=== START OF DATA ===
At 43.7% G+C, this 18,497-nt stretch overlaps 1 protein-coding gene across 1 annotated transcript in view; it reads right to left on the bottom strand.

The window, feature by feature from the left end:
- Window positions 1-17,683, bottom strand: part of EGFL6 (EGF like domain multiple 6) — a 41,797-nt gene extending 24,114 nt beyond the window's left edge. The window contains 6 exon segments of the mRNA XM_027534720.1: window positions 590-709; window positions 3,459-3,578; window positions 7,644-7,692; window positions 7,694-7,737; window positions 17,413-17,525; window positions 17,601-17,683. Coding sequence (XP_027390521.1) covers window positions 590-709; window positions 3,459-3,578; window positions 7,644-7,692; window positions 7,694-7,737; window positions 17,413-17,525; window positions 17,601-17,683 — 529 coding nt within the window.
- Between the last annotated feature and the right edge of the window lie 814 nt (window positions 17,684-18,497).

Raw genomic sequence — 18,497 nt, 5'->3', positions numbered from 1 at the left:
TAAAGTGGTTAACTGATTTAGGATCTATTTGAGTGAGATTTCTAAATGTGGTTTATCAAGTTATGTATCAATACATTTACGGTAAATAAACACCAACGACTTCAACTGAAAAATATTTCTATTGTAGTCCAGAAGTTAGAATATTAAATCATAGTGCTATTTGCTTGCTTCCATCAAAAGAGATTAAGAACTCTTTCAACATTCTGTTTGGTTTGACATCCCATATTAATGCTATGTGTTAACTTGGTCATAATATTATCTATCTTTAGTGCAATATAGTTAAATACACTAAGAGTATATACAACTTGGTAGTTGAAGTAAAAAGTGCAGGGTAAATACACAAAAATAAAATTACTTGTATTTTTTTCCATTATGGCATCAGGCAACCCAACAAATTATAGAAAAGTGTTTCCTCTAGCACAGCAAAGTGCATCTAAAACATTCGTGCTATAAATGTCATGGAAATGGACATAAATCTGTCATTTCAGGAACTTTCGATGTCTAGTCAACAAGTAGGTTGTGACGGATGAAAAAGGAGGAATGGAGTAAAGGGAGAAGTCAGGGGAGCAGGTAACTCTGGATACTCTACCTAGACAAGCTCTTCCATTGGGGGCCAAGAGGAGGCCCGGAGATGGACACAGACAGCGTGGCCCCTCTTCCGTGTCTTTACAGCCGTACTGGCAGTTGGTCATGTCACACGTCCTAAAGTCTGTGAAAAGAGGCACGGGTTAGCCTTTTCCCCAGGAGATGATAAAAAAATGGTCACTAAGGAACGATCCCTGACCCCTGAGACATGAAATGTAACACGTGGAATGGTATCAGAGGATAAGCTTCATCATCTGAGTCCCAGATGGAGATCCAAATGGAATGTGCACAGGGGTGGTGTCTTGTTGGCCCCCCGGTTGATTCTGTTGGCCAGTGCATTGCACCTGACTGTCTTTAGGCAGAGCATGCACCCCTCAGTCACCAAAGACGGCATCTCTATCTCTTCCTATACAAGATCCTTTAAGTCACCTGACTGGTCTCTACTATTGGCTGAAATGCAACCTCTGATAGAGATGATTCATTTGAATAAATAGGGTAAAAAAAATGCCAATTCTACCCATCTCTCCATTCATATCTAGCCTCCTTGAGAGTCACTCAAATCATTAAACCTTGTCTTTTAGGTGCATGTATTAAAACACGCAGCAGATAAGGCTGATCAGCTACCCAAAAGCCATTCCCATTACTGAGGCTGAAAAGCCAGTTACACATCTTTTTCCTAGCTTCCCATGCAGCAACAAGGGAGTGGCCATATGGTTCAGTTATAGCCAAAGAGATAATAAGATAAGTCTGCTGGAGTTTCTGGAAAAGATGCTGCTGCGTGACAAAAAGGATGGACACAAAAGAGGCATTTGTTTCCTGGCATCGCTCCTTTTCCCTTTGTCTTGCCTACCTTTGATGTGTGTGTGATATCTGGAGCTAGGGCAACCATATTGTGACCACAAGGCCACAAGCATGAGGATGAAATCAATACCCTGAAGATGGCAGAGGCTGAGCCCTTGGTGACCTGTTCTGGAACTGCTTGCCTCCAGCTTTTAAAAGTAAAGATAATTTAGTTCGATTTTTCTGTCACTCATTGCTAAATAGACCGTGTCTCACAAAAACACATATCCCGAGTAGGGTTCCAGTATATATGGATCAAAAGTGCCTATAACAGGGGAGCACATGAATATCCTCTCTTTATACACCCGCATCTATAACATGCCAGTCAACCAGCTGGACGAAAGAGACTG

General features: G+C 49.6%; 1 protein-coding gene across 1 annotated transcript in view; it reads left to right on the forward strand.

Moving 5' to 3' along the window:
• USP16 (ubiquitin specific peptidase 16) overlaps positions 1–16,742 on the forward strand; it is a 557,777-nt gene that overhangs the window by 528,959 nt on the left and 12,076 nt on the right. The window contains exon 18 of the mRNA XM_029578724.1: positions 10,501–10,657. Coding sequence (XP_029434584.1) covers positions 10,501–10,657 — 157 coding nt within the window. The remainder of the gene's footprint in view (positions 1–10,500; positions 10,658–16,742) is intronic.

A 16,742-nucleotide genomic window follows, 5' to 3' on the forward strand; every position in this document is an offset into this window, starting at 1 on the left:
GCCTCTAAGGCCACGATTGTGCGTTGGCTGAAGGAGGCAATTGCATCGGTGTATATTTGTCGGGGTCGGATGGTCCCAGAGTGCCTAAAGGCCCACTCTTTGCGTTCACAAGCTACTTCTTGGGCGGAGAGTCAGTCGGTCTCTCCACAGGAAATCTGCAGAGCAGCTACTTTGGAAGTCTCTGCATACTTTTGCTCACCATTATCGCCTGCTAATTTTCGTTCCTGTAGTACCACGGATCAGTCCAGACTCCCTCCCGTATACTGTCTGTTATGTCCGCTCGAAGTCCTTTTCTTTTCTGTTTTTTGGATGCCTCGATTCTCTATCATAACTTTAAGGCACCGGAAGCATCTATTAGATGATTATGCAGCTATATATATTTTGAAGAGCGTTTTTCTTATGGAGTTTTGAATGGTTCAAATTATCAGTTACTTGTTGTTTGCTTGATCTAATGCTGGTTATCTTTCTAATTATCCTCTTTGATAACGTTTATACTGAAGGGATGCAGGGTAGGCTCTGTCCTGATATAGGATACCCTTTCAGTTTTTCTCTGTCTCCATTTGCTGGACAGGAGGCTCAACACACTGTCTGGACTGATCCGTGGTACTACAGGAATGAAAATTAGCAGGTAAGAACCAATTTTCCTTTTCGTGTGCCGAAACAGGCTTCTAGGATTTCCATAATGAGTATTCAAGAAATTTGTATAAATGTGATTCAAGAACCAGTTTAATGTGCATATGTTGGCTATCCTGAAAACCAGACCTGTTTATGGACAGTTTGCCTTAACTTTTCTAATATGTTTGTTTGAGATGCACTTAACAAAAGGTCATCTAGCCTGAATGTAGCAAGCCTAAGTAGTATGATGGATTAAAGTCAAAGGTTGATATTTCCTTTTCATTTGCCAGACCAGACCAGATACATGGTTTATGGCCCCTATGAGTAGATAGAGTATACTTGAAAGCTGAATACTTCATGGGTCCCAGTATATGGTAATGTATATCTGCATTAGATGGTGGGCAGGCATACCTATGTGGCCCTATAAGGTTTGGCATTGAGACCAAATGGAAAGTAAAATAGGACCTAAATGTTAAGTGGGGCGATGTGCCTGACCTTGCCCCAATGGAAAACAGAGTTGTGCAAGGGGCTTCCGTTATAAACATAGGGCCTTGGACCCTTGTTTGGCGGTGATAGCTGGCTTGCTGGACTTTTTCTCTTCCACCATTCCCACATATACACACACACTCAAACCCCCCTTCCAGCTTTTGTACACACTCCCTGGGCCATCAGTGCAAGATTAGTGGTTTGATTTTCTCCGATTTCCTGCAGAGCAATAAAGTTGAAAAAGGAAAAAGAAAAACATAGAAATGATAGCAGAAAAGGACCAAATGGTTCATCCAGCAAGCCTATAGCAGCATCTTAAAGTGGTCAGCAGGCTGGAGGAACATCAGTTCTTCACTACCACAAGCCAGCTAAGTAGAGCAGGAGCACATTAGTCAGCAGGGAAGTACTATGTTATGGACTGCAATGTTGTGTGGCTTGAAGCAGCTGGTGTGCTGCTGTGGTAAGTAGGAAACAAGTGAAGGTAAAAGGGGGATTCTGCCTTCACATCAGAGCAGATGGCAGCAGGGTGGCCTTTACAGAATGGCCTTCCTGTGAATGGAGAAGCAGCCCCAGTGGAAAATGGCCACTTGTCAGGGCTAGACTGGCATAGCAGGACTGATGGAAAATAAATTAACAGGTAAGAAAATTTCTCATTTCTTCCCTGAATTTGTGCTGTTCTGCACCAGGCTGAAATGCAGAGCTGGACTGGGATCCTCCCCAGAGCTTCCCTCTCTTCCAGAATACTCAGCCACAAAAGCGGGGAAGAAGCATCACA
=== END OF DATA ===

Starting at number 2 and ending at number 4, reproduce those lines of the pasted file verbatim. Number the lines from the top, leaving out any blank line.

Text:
The window, feature by feature from the left end:
- Window positions 1-17,683, bottom strand: part of EGFL6 (EGF like domain multiple 6) — a 41,797-nt gene extending 24,114 nt beyond the window's left edge. The window contains 6 exon segments of the mRNA XM_027534720.1: window positions 590-709; window positions 3,459-3,578; window positions 7,644-7,692; window positions 7,694-7,737; window positions 17,413-17,525; window positions 17,601-17,683. Coding sequence (XP_027390521.1) covers window positions 590-709; window positions 3,459-3,578; window positions 7,644-7,692; window positions 7,694-7,737; window positions 17,413-17,525; window positions 17,601-17,683 — 529 coding nt within the window.
- Between the last annotated feature and the right edge of the window lie 814 nt (window positions 17,684-18,497).